Water purification stations shut down to prevent polluted water from entering filters.
A docked barge in southern Egypt leaked almost 100 tons of gasoline into the Nile River on Saturday when a drop in water levels caused it to tilt and partially submerge, allowing the fuel to leak out.
The vessel was docking in Aswan, a city about 700 miles south of Cairo, when part of it sank beneath the surface and began to spew gasoline into the river. An official who spoke on the condition of anonymity told the Associated Press that the barge was unloaded in order to re-float it.
Officials in Luxor and Qena, both downriver from Aswan, announced states of emergency after the spill reached the former Sunday evening. In addition, four water purification stations along the Nile were shut down to prevent contamination. The Nile serves as Egypt’s main source of drinking and fresh water.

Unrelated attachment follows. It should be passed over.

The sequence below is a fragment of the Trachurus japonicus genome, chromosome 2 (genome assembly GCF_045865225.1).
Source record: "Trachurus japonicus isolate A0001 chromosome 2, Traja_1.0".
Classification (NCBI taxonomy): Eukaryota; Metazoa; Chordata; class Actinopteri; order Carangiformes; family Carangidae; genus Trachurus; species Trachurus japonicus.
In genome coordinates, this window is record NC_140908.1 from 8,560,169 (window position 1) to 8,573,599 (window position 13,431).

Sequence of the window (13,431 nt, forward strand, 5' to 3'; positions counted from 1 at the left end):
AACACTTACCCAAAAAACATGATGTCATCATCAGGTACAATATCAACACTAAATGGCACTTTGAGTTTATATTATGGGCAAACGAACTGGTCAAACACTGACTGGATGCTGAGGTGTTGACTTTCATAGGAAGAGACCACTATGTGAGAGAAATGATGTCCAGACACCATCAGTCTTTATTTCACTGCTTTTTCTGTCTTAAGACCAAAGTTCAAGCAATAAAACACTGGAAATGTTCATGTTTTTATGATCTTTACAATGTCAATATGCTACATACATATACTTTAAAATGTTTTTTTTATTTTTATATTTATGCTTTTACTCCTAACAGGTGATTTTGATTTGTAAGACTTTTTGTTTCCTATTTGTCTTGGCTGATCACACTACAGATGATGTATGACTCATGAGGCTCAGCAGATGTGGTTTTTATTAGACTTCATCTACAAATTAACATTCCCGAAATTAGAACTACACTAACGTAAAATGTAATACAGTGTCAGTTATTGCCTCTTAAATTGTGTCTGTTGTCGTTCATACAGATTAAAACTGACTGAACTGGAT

“Sites along the Nile that feed river water to purification stations have been blocked off as a precautionary measure to prevent polluted water from entering filters,” Mustafa al-Sayed, Aswan’s Governor, told the Egyptian news agency MENA.
“All measures are being taken to clean up the leakage and ensure that drinking water supplies are safe.”
Officials insisted that the 70-yard-wide and 1.2-mile-long slick became fragmented as it passed through an area of dense grass and coral and that it was unlikely that it would affect water supply stations.
Provincial official Mohamed Mustafa assured that tests conducted after the water was cut off, show that water in the Aswan region was not contaminated.
“It is not a big spill. There are small spots of oil and considering the size of the Nile, it will not affect the river environment,” Mustafa told MENA.
An investigative committee has been formed by Egyptian prosecutors, with the participation of the Ministry of Health and the Ministry of Environment, to find the reasons behind the leak.